Average pay for adult social workers up for first time in five years but salaries no higher than 2013 levels
Adult social workers in English councils received their first real-terms pay rise in five years last year, but pay was no higher than it was in 2013, official figures have shown.
The 2% rise in median full-time wages, to £35,800 as of September last year, followed four years in which average pay had stayed still or fallen.
However, NHS Digital’s annual report on the adult social services workforce showed that average pay for social workers was no higher than it was in 2013 when inflation – according to the government’s preferred consumer prices index (CPI) measure – is taken into account.
Annual pay rises for most council social workers in England are determined in large part through the National Joint Council for Local Government Services (NJC), a collective bargaining mechanism involving employers and the major unions.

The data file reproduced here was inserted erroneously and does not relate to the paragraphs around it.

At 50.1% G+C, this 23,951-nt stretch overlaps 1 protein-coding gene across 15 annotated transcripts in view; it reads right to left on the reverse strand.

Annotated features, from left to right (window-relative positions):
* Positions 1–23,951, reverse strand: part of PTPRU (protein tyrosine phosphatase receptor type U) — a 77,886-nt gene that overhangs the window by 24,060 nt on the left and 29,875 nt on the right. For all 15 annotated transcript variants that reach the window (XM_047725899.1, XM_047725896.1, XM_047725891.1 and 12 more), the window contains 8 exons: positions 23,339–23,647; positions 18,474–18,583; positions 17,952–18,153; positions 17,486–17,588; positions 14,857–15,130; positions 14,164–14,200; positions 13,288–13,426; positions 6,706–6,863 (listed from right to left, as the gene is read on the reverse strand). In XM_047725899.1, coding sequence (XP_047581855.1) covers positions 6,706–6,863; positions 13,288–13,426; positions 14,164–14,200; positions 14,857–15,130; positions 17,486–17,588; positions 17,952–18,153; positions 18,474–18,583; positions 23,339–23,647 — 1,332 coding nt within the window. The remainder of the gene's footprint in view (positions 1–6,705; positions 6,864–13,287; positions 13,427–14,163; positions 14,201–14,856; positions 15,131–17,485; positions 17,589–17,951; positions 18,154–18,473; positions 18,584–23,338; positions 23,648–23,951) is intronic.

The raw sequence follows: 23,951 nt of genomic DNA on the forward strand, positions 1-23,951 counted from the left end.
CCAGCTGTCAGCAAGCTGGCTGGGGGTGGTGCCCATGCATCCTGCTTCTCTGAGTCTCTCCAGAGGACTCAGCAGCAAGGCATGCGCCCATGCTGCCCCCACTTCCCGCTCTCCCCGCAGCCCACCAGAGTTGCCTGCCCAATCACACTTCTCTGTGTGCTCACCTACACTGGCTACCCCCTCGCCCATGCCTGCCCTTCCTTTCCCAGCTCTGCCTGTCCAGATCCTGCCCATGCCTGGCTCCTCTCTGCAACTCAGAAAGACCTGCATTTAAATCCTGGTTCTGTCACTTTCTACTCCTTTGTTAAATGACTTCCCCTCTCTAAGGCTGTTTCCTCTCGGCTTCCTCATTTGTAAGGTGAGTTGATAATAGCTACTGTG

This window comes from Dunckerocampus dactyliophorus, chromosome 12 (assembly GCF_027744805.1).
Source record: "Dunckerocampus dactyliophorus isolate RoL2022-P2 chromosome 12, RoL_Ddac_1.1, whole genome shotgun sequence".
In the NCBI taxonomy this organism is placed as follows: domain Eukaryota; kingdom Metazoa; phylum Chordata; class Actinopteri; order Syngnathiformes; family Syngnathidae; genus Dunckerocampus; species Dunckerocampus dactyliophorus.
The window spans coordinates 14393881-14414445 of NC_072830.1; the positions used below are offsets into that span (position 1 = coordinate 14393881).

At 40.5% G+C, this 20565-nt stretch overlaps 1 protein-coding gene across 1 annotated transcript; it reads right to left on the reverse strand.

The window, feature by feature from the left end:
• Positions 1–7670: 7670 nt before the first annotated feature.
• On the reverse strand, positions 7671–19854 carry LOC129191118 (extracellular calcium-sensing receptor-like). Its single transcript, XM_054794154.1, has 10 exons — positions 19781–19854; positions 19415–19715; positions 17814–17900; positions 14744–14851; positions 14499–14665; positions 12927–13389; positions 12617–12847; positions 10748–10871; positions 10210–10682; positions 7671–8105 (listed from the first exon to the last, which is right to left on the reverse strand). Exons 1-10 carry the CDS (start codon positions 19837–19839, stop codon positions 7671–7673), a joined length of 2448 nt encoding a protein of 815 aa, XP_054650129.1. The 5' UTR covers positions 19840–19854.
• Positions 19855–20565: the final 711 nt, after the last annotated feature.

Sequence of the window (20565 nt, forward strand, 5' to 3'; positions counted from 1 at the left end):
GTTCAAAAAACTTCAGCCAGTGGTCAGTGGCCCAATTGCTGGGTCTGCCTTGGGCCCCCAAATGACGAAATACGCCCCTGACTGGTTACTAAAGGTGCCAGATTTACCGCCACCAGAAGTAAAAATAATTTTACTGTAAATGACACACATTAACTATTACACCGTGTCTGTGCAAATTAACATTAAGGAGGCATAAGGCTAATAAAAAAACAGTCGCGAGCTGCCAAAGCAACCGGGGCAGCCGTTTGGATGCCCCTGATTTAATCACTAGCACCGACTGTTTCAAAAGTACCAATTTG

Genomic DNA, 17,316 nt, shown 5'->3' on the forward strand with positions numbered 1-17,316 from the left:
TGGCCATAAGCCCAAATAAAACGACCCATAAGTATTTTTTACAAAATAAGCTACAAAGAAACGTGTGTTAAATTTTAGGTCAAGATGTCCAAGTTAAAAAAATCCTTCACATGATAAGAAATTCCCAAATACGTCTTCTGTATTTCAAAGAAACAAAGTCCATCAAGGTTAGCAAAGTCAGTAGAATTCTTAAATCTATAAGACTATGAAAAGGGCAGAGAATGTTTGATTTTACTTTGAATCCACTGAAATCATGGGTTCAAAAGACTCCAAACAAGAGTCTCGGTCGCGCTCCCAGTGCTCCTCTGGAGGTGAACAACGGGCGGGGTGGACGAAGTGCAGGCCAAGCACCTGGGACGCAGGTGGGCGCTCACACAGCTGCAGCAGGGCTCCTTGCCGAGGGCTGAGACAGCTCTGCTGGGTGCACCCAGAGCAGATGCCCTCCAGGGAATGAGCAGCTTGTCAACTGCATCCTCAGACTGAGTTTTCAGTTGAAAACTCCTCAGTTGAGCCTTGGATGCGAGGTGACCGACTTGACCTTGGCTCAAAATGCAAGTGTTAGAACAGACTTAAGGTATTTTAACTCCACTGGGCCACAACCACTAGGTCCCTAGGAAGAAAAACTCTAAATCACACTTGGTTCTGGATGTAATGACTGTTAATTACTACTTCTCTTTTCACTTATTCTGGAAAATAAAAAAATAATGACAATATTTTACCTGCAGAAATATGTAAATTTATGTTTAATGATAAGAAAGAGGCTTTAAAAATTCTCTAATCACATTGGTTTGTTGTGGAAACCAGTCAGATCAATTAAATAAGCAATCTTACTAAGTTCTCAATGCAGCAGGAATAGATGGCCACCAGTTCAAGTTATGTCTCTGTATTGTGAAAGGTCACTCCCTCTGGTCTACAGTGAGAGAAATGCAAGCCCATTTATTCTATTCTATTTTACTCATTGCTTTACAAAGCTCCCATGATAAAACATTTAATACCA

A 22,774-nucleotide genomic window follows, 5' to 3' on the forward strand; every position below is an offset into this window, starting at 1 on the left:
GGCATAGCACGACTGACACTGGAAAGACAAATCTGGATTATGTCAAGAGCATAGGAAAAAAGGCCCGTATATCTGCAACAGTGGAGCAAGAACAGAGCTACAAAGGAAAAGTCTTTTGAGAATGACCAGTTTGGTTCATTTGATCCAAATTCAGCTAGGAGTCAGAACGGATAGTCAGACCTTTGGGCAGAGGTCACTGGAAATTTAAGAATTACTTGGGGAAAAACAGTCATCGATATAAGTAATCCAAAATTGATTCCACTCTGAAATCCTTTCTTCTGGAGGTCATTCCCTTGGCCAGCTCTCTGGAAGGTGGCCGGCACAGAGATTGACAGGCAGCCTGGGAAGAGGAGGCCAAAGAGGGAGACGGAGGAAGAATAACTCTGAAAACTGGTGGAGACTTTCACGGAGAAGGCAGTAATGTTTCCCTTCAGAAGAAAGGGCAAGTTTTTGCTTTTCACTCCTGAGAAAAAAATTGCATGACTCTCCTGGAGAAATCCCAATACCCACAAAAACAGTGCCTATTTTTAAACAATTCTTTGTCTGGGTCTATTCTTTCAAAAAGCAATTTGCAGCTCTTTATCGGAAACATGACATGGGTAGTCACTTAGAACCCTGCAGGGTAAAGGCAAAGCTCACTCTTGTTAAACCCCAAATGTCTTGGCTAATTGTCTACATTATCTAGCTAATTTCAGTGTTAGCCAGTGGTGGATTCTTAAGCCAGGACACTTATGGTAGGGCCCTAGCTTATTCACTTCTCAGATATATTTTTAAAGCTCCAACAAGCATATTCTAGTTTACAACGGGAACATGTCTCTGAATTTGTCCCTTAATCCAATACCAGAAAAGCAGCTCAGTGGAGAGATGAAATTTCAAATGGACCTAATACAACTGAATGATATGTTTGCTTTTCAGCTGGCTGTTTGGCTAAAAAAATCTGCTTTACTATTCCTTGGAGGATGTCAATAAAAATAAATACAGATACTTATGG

The unions – GMB, Unite and UNISON – accepted a rise of 2.75%, in cash terms, for 2020-21, but have made a claim for 10% for 2021-22, to redress past pay freezes and cuts and recognise council staff’s role in tackling the pandemic.
Employers will only respond to the claim after the 6 May local elections.
Vacancy rates continue to fall
The NHS Digital statistics showed that the vacancy rate for adult social workers has continued a long downward trend, reaching 7.5% as of September 2020, down from 8.6% in 2019, 10% in 2017 and a high of 12% in 2015.
However, there was only a marginal rise in the number of social workers employed by councils, from 15,870 in 2019 to 15,900 in 2020.
While there was no change in the balance of women (82%) and men (18%) in the workforce, there was an increase, from 25% to 27%, in the percentage of staff from Black, Asian or ethnic minority groups. This was almost entirely driven by a rise in Black staff, from 15% to 17% of the social worker workforce.